Poison Goes Postal
On Tuesday—only a day after the deadly bombings at the Boston Marathon—two letters arrived at Washington postal facilities established after the Anthrax mail scare of 2001. One was addressed to President Obama, the other to Senator Roger Wicker, the conservative Republican from Mississippi.
Preliminary tests on the letter to Wicker indicated the presence of a deadly poison known as Ricin. This natural protein is derived from castor plant seeds and can kill anyone who ingests, inhales or injects it. In fact, an amount the size of a pin head is enough to prove fatal to any exposed person. And to date, there is no known cure.
In other words, if you are exposed to it, then you will probably die. Some patients who ingested the substance made full recoveries—since the poison essentially lodged itself in their digestive tracts and could be treated more effectively—but most are exposed through inhalation and have no chance. I’m sure that’s what the perpetrator of this crime was hoping would happen.
Around the time Wicker’s letter was discovered—which incidentally tested positive for Ricin at a lab in Maryland—mail handlers at the White House noticed a suspicious substance in a letter addressed to President Obama. They immediately sent the letter for testing, but results aren’t expected for a day or two.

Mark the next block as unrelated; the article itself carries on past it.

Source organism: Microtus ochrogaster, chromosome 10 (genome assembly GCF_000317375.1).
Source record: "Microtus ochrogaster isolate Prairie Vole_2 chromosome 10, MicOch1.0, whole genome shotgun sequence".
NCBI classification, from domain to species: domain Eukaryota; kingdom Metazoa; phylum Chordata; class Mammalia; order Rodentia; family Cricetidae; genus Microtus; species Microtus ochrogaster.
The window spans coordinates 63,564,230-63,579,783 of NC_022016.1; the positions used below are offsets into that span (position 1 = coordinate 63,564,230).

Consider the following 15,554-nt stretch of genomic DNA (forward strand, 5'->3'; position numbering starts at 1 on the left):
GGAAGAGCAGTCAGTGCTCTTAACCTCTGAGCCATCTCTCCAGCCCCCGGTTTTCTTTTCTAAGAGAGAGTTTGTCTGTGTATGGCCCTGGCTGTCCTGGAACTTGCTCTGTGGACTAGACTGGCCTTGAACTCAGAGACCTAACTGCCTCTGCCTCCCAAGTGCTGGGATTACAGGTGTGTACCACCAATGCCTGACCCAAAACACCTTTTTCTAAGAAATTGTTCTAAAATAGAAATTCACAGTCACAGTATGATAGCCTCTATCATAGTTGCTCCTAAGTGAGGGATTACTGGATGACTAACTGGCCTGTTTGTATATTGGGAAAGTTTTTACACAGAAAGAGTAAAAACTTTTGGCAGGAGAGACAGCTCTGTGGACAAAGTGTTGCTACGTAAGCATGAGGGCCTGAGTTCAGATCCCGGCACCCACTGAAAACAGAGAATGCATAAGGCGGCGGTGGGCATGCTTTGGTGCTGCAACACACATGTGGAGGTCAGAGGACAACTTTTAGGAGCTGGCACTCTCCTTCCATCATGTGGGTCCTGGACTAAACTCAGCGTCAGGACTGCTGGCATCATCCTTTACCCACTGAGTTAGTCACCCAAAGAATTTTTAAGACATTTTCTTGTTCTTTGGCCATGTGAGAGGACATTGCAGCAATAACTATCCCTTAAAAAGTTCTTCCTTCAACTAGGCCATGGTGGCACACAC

We all know what those results will say, though: Ricin!
As if the Boston bombings weren’t enough, it now looks like even more havoc is being wreaked by unknown terrorists, either domestic or international. And it’s hard for me to believe these two acts aren’t connected in some way, which worries me even more. If this is true, then it seems as if the people behind them are “amping things up” in an effort to harm as many people as possible. Could there be even more attacks in the coming days?
God, I hope not.
This Ricin scare is especially worrisome not because of who was targeted—I’m sure the President and other politicians are threatened all the time—but because it intensifies the fear and doubt already present in our society following the tragedy in Boston. We’re fortunate that these letters were sent to such high-profile people because they were screened more effectively and discovered before they could hurt anyone. Could the same be said for letters sent to regular Americans, though?
I doubt it. And I certainly hope there aren’t any more Ricin-filled envelopes floating around out there. Please take extra care when you go to your own mailbox. And never, under any circumstances, should you open mail from an unknown sender. Better safe than sorry, after all.
Details about the letter sent to President Obama should be released soon, and I know they will confirm the presence of Ricin because let’s face it, whoever sent them was a coward. Instead of taking steps to affect positive change, this individual chose a different, much darker path. And when he, she or they are caught, I know the perfect punishment:
A last meal with a nice, frosty Ricin milkshake to wash everything down. Now that sounds like justice.
Posted on April 17, 2013, in Perspectives and tagged Barack Obama, Boston, commentary, Crime and Justice, current-events, news, perspectives, poison, Ricin, Roger Wicker, Terrorism, White House. Bookmark the permalink. 1 Comment.